• “Recycling is not consideration in new tire design”, as the general manager of CM Shredders, Charles Astafan, put it speaking at the Scrap to Profit Conference in South Carolina in November 2019. Describing the new products of the tire manufacturers, Mr. Astafan mentioned challenges some of them pose for tire recycling equipment. As we move on in the digital era, IoT (sensors and hardware chips) become reasons of equipment damages or end product contamination. Tire manufacturers usually do not bother tailoring their innovations to the current recycling infrastructure. If collaboration took place, recyclers could obtain cleaner and more homogeneous output;
    • Attracting tire manufacturers to non-patentable R&D in tire recycling as part of extended producer responsibility (EPR) schemes can give a boost to the industry. As a rule, tire manufacturers possess huge budgets, which makes it easier for them to fund researches compared to tire recycling / pyrolysis companies. Prohibition to patent inventions in this field should give equal opportunity to all tire recycling / pyrolysis companies and should become conducive to inclusion of recycled rubber in production chain of other manufacturers / industries;
    • Designing IoT-based collection / sorting system can give tire recycling companies a unique opportunity to sort tires according to materials. An embedded chip in a tire could contain data about types of rubber used in a tire, thereby helping recyclers produce more homogeneous output. This, in turn, would help use fine rubber powders in more TPE applications, as quality requirements are rather strict. The same applies to recovered carbon black.
  2. Introduction of EPR schemes in developing countries

    • Support by international associations and tire manufacturers to design better collection systems and waste management regulations in developing countries;
    • Market development efforts supported by tire manufacturers and associations in developing countries through EPR schemes;
    • More international grants available for collection & recycling efforts in developing countries through EPR schemes.
  3. Collaboration of tire recycling companies with other industries & researchers

    • Integration of IoT technologies and information systems into tire recycling / pyrolysis – in the era of digitalization, it becomes increasingly important to automate production and gather as much data as possible about feedstock, output, material properties, etc. Benefits are obvious: cutting production costs, enhancing material quality, building smart logistics network, gathering data for R&D, etc.;
    • Carrying out researches with scientists / universities – plenty of researches worldwide work on enhancing tire recycling technologies and developing innovative, environment-friendly products from tire derived materials. If you are a tire recycler, consider supporting young academics to help the industry and science;

Whereas these are the crucial steps for the tire recycling / pyrolysis industry to transform itself into a full-fledged circular economy, there are other ways of building profitable tire recycling business as well.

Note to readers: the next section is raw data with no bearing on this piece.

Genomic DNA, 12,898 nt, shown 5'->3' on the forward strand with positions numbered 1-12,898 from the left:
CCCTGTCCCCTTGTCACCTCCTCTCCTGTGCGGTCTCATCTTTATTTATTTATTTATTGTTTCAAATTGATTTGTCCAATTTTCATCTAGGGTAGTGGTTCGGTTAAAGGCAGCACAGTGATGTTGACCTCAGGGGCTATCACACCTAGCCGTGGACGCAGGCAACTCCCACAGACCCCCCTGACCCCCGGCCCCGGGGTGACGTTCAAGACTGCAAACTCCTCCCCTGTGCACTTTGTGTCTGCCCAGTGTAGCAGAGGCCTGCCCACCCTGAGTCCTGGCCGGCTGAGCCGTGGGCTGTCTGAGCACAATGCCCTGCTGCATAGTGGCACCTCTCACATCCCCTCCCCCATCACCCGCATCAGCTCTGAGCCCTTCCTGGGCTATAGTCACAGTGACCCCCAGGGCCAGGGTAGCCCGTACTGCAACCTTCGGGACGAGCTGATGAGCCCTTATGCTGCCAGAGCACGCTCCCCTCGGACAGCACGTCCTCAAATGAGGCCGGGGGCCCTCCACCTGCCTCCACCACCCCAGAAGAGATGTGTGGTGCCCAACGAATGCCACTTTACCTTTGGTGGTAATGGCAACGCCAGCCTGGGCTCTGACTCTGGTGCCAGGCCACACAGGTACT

Weibold has over 20 years of experience in working with both private tire recycling / pyrolysis companies and associations worldwide. We offer services such as: market research, business planning, due diligence, sales training, R&D networking, plant upgrade, used equipment search and many other solutions to build successful circular economy company. Contact us at

Events triggered discussions about end-of-life tire exports ban

In August 2019, Robert Kelman – executive officer at the Australian Tyre Recyclers’ Association (ATRA) – said the following in a media press release:

“Bales of whole tyres, we know are either burnt in the open or in highly polluting pyrolysis operations in India and Malaysia with poor outcomes for human health and the environment. Australia should not be dumping this waste product on developing countries”.

Last year’s news from India and Malaysia confirm Mr. Kelman’s apprehension.

Soon enough, Australia became one of the first countries who started taking decisive actions against baled end-of-life tire exports. The National Waste and Recycling Industry Council (NWRIC) of Australia released a statement in which it argued that whole baled end-of-life tire exports posed significant threat to human health and the environment. In 2019, NWRIC turned to Australia’s Environment Minister and requested to prohibit whole bale tire exports by July 2020. As a result of this, the Federal Government is opening export ban consultation.

Moreover, there has been strong movement inside developing countries against uncontrolled pyrolysis operations on their territory.

India-based Social Action and Environment Group (SAPE) has been campaigning for prohibition of hazardous types of tire recycling in the country and in October 2019 it received support from the British Tyre Recovery Association (TRA). The country is currently experiencing a major problem with the oversight of recycling operations – in December 2019 Central Pollution Control Board (CPCB) claimed that 19 states failed to comply with environmental regulations. To tackle the problem, the authority closed down 270 illegal pyrolysis plants in the country.

Prior to the CPCB’s action, the National Green Tribunal of India (NGT) and Social Action for Forest & Environment (SAFE) requested to limit the import of scrap tires into India to prevent the country from becoming ‘a dump yard’.

Another news came from Malaysian Pasir Gudang where an illegal tire pyrolysis plant caused chemical poisoning of some 500 residents, who had to receive medical treatment in the aftermath. The incident caused an ongoing discussion in the Malaysian government of whether the end-of-life tire imports as well as pyrolysis operations should be regulated in a stricter way.

While having serious repercussions for tire recycling industry in other countries, the imports ban can help India and Malaysia improve the environment and further improve domestic collection and distribution of end-of-life tires.